Boat problem takes to the skies

Asylum seekers find new way to land Down Under

Boat problem takes to the skies Source: Australian Customs and Border Protection Service

Cynics claim that winning the last three Australian federal elections has been relatively easy. The Liberal (Conservative) Party and its rural partner the National Party only needed a four-word slogan:

“We stopped the boats.”

The sentence makes no sense to people apart from Australian electors. Here’s a translation:  

Our party’s policies to deter Afghan, Iranian, Sri Lankan and other asylum seekers from heading to Australia on fishing boats mainly launched from Indonesia have been effective. So unless the opposition Australian Labor Party relaxes the rules there’s no need to be afraid.

Winning an election in a mature democracy is far more complex than one catchline, yet fear is a great driver in politics everywhere. The image of armadas heading Down Under, every creaking craft packed with distressed Middle Easterners, has terrified the occupiers of a continent settled – or invaded, as some claim – more than two centuries ago by boat people. They came from Britain.

Now the route is by air from Southeast Asia – yet the electorate seems unworried; tens of thousands have been successfully getting years of residence and work in Australia on claims for asylum later judged false.

The emotion in election campaigns – the latest this year – was foam-flecked with ocean imagery, like “opening the flood gates” and “being swamped by aliens.” However all major parties support policies of preventing refugees from sailing south and ensuring the few who are successful will never be admitted to Australia. 

Here are the facts according to an impartial source – the Federal Parliamentary Library in Canberra: Between 2002 and 2008 there were just a few seaborne arrivals, but in 2011 there was a surge of 403 boats carrying 25,173 people who boarded in Java.

Most had originally flown to Indonesia helped by criminal syndicates promising a swift passage to an imaginary welcoming Australia, allegedly hungry for workers.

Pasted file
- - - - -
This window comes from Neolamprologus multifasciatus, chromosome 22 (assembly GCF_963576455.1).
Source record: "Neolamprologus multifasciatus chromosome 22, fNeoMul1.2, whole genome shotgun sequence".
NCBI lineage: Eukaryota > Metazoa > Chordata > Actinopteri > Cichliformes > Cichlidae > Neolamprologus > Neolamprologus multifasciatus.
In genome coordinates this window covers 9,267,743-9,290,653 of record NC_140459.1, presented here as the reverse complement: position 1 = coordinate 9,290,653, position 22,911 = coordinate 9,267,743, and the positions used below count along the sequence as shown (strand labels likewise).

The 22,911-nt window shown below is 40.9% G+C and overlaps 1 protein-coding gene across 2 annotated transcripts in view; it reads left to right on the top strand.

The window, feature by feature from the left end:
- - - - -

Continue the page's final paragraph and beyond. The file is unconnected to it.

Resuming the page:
New tactics to thwart the trade were introduced under the rubric The Pacific Solution.  

The Australian Border Force of naval and coastguard ships patrols the Arafura Sea and turns back “illegals”. The term resonates with voters but it’s wrong; international law allows asylum to be sought in another country.  

A heavy publicity campaign including cartoons was run in Indonesia warning against dealing with people smugglers. There are now around 14,000 failed asylum seekers stranded in the Republic, mainly around Jakarta.

In the year to last June, the Library reports three boats carrying a total of 45 passengers and crew were turned back.

These policies, bundled as Operation Sovereign Borders, have drawn praise from immigration authorities in Europe and the US struggling with similar problems.

Those who get through the cordon are held in Australian-funded processing centers on Nauru and Manus Island in Papua New Guinea until they’re repatriated or resettled elsewhere. According to the Refugee Council of Australia, 647 remain in the centers.  Most are young men; some have been there for more than five years. 

Unlike Indonesia and other countries in the region Australia is a signatory to the 1951 Convention relating to the Status of Refugee. This means it’s legally required to help those with “a well-founded fear of persecution” once they’re on Australian soil.